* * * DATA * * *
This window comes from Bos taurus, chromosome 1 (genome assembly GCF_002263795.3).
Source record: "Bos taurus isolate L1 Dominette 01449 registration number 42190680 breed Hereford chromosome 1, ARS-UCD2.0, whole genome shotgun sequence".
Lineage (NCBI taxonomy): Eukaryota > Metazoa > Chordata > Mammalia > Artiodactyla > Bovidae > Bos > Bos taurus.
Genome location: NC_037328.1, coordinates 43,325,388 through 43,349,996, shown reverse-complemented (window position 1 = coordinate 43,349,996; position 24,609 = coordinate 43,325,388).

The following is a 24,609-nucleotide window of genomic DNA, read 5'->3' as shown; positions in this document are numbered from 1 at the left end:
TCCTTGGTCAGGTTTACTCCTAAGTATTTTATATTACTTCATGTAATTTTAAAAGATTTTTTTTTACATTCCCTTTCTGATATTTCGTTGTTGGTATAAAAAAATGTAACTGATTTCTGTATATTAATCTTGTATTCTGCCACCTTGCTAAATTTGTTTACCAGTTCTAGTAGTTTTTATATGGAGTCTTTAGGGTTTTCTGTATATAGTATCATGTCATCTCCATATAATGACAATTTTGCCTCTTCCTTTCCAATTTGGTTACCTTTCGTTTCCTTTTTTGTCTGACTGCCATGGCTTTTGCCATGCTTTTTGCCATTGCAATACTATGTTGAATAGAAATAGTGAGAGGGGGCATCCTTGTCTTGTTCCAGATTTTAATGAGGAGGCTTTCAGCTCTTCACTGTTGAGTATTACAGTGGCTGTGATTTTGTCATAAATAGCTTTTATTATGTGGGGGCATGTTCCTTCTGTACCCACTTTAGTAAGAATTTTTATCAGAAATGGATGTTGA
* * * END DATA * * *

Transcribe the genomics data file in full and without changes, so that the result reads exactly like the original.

This window comes from Bos taurus, chromosome 1 (genome assembly GCF_002263795.3).
Source record: "Bos taurus isolate L1 Dominette 01449 registration number 42190680 breed Hereford chromosome 1, ARS-UCD2.0, whole genome shotgun sequence".
Lineage (NCBI taxonomy): Eukaryota > Metazoa > Chordata > Mammalia > Artiodactyla > Bovidae > Bos > Bos taurus.
Genome location: NC_037328.1, coordinates 43,325,388 through 43,349,996, shown reverse-complemented (window position 1 = coordinate 43,349,996; position 24,609 = coordinate 43,325,388).

The following is a 24,609-nucleotide window of genomic DNA, read 5'->3' as shown; positions in this document are numbered from 1 at the left end:
TCCTTGGTCAGGTTTACTCCTAAGTATTTTATATTACTTCATGTAATTTTAAAAGATTTTTTTTTACATTCCCTTTCTGATATTTCGTTGTTGGTATAAAAAAATGTAACTGATTTCTGTATATTAATCTTGTATTCTGCCACCTTGCTAAATTTGTTTACCAGTTCTAGTAGTTTTTATATGGAGTCTTTAGGGTTTTCTGTATATAGTATCATGTCATCTCCATATAATGACAATTTTGCCTCTTCCTTTCCAATTTGGTTACCTTTCGTTTCCTTTTTTGTCTGACTGCCATGGCTTTTGCCATGCTTTTTGCCATTGCAATACTATGTTGAATAGAAATAGTGAGAGGGGGCATCCTTGTCTTGTTCCAGATTTTAATGAGGAGGCTTTCAGCTCTTCACTGTTGAGTATTACAGTGGCTGTGATTTTGTCATAAATAGCTTTTATTATGTGGGGGCATGTTCCTTCTGTACCCACTTTAGTAAGAATTTTTATCAGAAATGGATGTTGA